I just finished writing a four paragraph sex scene in a new work. The scene is in a male point of view. Breasts are prominent along with one or two other features this character appreciates.
When writing sex scenes, I tend to go for a more minimal approach laced with a heavy dose of sensual information. Mechanics are important, but a couple of heady details about the scents, the tactile sensations, the sights tap into more of my characters’ experience. My characters are regular people complete with a few wrinkles, maybe a paunch, good hair and, usually, long limbs. If one of those traits turns on their fellow characters, wonderful. But does the reader need to feel or see the baby pooch one character knows the other character hides under sweaters? Probably not.
So I’m not trying to recreate Shades of Grey. My characters don’t need a room built for sex or closets filled with tools or a sinister philosophy to make the earth move when partially naked. (It is trying to write this without sinking into at least one could double entendre, so if one appears please enjoy it.) Some stories demand sex, others are fine with everyone keeping their clothes on for the duration. Not that keeping clothes on denies having sex (regardless of the position President Bill Clinton tried taking).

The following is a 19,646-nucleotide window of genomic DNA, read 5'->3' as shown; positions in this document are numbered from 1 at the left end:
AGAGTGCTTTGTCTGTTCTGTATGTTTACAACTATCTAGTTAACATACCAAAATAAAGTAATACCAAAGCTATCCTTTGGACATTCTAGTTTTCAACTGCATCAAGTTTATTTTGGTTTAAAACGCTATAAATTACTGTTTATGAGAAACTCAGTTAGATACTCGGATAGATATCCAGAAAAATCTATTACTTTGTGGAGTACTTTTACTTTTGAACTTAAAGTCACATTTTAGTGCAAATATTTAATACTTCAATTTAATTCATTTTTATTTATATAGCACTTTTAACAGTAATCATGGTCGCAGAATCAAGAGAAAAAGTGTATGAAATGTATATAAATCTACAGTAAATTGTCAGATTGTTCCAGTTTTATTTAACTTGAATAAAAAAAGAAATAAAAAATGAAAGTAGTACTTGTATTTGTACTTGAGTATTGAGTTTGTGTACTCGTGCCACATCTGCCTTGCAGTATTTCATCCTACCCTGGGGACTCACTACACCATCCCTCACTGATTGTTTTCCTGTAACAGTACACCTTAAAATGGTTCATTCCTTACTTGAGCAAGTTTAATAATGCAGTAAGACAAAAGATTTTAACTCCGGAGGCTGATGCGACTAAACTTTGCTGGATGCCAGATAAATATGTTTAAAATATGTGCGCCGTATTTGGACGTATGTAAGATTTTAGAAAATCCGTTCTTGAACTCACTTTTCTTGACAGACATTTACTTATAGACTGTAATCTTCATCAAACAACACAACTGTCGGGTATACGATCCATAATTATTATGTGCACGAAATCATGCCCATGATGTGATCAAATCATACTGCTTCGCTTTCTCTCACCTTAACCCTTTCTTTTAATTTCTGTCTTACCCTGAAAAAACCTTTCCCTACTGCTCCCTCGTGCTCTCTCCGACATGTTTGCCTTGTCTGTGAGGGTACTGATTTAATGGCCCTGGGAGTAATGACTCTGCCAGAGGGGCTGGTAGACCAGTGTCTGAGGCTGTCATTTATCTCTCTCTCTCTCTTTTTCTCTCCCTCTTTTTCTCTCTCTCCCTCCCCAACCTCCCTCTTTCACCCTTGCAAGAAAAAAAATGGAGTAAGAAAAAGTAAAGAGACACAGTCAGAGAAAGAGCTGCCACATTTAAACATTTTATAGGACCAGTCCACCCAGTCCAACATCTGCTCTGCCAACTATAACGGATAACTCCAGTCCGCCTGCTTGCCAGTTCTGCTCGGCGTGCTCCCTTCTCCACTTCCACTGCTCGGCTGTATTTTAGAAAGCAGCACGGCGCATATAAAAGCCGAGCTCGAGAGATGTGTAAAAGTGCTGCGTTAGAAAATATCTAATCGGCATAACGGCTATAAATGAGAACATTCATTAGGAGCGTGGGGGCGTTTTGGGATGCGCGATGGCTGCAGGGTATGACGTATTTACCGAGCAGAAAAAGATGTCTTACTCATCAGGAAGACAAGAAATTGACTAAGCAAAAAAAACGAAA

Writing unwelcome, violent or abusive sex scenes is a a somewhat different situation I’ve not tried often. We’ve all read plenty of good fictional sex and almost an equal amount of uninteresting activities. Sometimes lack of context turns good sex writing into an unnecessary surprise. Just like in real life, sex in writing is tricky and timing can mean everything.
A couple of things left out of the opening sentence include the characters involved are in their sixties and one is six months into remission following chemotherapy treatment for leukemia. Someone reading this might be thinking they can do without that scene and someone else is wondering how everything worked for the couple. Let me add that they are dairy farmers (can this get any further from your urban coffee shop reading site) who are in a hurry as they hear the herd moving toward the milking parlor. Writing from the male point of view gave me access to a set of data that drive the action. So to speak.